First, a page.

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Figure 12-2 Page 225 Passenger pigeon Dusky seaside sparrow Great auk Dodo Aepyornis (Madagascar) Figure 12-3a Page 226 Kirtland's warbler White top pitcher plant Grizzly bear (threatened) Arabian oryx (Middle East) African elephant (Africa) Mojave desert tortoise (threatened)

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figure 12 2 page 225
Figure 12-2Page 225

Passenger pigeon

Dusky seaside sparrow

Great auk

Dodo

Aepyornis

(Madagascar)

figure 12 3a page 226
Figure 12-3aPage 226

Kirtland's warbler

White top pitcher plant

Grizzly bear

(threatened)

Arabian oryx

(Middle East)

African elephant

(Africa)

Mojave desert tortoise (threatened)

Swallowtail butterfly

Humpback chub

Golden lion tamarin (Brazil)

Siberian tiger

(Siberia)

figure 12 3b page 226
Figure 12-3b Page 226

West Virginia

spring salamander

Whooping crane

Knowlton cactus

Giant panda

(China)

Blue whale

Pine barrens

tree frog (male)

Swamp pink

Hawksbill sea turtle

El Segundo blue butterfly

Mountain gorilla

(Africa)

figure 12 3c page 227
Figure 12-3c Page 227

Florida manatee

Northern spotted owl (threatened)

Bannerman's turaco (Africa)

Gray wolf

Florida panther

Devil's hole pupfish

Black-footed ferret

Snow leopard

(Central Asia)

Utah prairie dog

(threatened)

Symphonia

(Madagascar)

California condor

Black lace cactus

Oahu tree snail

Ghost bat

(Australia)

Black rhinoceros

(Africa)

figure 12 4 page 228
Figure 12-4Page 228

Characteristic

Examples

Low reproductive rate

(K-strategist)

Blue whale, giant panda,

rhinoceros

Specialized niche

Blue whale, giant panda,

Everglades kite

Narrow distribution

Many island species,

elephant seal, desert pupfish

Bengal tiger, bald eagle,

grizzly bear

Feeds at high trophic

level

Fixed migratory patterns

Blue whale, whooping crane,

sea turtles

Rare

Many island species,

African violet, some orchids

Commercially valuable

Snow leopard, tiger,

elephant, rhinoceros,

rare plants and birds

Large territories

California condor, grizzly

bear, Florida panther

slide6

34% (51% of freshwater species)

Fish

24%

Mammals

20%

Reptiles

14%

Plants

12%

Birds

Figure 12-5Page 228

slide7

Habitat

loss

Pollution

Overfishing

Habitat degradation

and fragmentation

Commercial

hunting and poaching

Climate change

Sale of exotic pets

and decorative plants

Introducing

nonnative species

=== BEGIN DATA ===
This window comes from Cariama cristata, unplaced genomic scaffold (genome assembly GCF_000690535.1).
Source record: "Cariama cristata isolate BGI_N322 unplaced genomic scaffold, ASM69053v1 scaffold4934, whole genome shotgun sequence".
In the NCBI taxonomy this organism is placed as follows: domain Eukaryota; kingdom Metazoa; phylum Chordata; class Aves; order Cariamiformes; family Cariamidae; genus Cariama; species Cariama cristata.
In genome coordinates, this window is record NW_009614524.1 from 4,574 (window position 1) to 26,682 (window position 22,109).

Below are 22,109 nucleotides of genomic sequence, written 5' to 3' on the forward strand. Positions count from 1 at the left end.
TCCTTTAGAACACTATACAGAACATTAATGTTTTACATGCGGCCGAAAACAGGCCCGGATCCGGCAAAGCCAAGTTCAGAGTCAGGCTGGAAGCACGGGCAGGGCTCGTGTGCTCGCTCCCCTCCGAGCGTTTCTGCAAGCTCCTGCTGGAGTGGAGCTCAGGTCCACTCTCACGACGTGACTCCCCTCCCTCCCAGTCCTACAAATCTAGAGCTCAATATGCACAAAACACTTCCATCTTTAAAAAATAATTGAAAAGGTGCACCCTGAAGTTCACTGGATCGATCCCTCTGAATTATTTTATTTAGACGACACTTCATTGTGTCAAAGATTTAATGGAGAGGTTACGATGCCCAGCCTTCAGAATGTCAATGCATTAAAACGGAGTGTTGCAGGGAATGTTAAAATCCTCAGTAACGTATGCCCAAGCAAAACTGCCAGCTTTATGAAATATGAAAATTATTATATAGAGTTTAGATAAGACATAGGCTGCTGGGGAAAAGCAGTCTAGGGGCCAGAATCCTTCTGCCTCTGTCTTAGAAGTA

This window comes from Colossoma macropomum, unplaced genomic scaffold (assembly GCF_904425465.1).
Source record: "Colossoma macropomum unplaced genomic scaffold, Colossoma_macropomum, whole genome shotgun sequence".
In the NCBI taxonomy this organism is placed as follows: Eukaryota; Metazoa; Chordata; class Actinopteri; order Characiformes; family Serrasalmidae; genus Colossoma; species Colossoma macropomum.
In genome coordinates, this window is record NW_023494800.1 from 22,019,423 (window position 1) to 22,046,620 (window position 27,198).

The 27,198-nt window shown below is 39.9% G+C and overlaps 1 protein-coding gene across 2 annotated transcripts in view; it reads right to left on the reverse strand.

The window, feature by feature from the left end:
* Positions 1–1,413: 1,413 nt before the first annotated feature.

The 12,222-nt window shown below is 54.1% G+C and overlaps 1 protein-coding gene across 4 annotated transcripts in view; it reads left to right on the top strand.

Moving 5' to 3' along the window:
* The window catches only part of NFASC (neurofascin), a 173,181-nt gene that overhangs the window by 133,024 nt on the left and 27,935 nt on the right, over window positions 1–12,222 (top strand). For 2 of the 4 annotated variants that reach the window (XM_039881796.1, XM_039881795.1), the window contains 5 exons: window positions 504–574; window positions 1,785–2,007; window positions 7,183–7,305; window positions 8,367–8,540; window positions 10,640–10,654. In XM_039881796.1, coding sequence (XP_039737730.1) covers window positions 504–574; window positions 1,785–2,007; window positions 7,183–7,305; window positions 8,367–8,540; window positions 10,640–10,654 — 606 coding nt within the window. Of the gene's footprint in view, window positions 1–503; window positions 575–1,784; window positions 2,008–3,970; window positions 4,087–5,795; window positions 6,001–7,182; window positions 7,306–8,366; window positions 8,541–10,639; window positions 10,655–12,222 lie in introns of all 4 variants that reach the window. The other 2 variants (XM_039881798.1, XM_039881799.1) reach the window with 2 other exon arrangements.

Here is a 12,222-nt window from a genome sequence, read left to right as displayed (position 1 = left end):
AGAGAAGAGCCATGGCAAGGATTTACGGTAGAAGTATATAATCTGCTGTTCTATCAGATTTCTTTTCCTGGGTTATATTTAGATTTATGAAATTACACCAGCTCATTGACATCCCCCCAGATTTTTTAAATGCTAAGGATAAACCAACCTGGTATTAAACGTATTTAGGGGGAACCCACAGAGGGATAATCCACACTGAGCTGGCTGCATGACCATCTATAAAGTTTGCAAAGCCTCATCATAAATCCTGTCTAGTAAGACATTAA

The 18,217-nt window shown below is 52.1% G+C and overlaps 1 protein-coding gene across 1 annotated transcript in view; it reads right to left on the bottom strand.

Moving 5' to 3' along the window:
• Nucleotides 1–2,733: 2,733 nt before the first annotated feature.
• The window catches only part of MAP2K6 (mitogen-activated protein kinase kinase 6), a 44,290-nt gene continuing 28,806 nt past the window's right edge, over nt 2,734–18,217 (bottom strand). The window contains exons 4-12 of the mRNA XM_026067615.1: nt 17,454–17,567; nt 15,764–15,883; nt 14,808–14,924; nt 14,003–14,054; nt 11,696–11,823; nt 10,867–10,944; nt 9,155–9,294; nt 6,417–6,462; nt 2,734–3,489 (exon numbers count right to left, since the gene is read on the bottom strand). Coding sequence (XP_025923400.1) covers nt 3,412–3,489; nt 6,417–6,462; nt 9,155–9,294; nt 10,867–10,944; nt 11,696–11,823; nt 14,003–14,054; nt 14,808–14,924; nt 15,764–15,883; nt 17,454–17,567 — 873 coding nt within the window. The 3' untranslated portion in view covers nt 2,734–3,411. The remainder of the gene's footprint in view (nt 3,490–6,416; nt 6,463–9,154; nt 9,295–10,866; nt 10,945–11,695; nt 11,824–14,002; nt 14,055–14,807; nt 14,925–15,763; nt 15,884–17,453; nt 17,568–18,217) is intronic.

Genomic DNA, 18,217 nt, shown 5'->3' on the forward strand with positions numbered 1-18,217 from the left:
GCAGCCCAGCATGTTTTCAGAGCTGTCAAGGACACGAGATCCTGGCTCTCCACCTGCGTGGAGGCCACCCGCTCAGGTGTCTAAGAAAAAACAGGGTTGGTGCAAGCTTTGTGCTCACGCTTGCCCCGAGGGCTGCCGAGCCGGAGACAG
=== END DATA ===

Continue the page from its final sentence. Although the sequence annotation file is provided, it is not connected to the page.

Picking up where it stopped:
Predator and pest control

Secondary Causes

  • Population growth
  • Rising resource use
  • No environmental
  • accounting
  • Poverty

Basic Causes

Figure 12-6Page 231

figure 12 7a page 232
Figure 12-7aPage 232

Range 100 years ago

Range today

(about 2,300 left)

Indian Tiger

figure 12 7b page 232
Figure 12-7bPage 232

Range in 1700

Range today

(about 2,400 left)

Black Rhino

figure 12 7c page 232
Figure 12-7cPage 232

Probable range 1600

Range today

(300,000 left)

African Elephant

figure 12 7d page 232
Figure 12-7dPage 232

Former range

Range today

(34,000–54,000 left)

Asian or Indian Elephant

figure 12 8 page 233
Figure 12-8Page 233

Cerulean warbler

Sprague’s pipit

Bichnell’s thrush

Blacked-capped vireo

Golden-cheeked

warbler

Florida scrub jay

California gnatcatcher

Kirtland’s warbler

Henslow’s sparrow

Bachman’s warbler

animation
Animation

Habitat loss and fragmentation interaction.

Click to view animation.

figure 12 9a page 235
Figure 12-9aPage 235

Purple looselife

European starling

African honeybee

(“Killer bee”)

Nutria

Salt cedar

(Tamarisk)

Marine toad

Water hyacinth

Japanese beetle

Hydrilla

European wild boar

(Feral pig)

Deliberately introduced Species

figure 12 9b page 235
Figure 12-9b Page 235

Sea lamprey

(attached to lake trout)

Argentina fire ant

Brown tree snake

Eurasian muffle

Common pigeon

(Rock dove)

Formosan termite

Zebra mussel

Asian long-horned

beetle

Asian tiger mosquito

Gypsy moth larvae

Accidentally introduced Species

figure 12 12 page 238
Figure 12-12Page 238

Characteristics of

Successful

Invader Species

Characteristics of

Ecosystems Vulnerable

to Invader Species

  • High reproductive rate, short generation time (r-selected species)
  • Pioneer species
  • Long lived
  • High dispersal rate
  • Release growth- inhibiting chemicals into soil
  • Generalists
  • High genetic variability
  • Similar climate to habitat of invader
  • Absence of predators on invading species
  • Early successional systems
  • Low diversity of native species
  • Absence of fire
  • Disturbed by human activities
figure 12 14 page 242
Figure 12-14Page 242

2

4

3

5

Top Six Hot Spots

6

1 Hawaii

2 San Francisco Bay area

3 Southern Appalachians

4 Death Valley

5 Southern California

6 Florida Panhandle

Concentration of rare species

1

Low

Moderate

High

figure 12 15 page 246
Figure 12-15Page 246

North American-South

American flyways

European-African

flyways

Asian flyways

slide21

What Can You Do?

Protecting Species

  • Do not buy furs, ivory products, and other materials made from endangered or threatened animal species.
  • Do not buy wood and paper products produced by cutting remaining old-growth forests in the tropics.
  • Do not buy birds, snakes, turtles, tropical fish, and other animals that are taken from the wild.
  • Do not buy orchids, cacti, and other plants that are taken from the wild.

Figure 12-16Page 249

animation22
Animation

Humans affect biodiversity interaction.

Click to view animation.

animation23
Animation

Habitat loss and fragmentation interaction.

Click to view animation.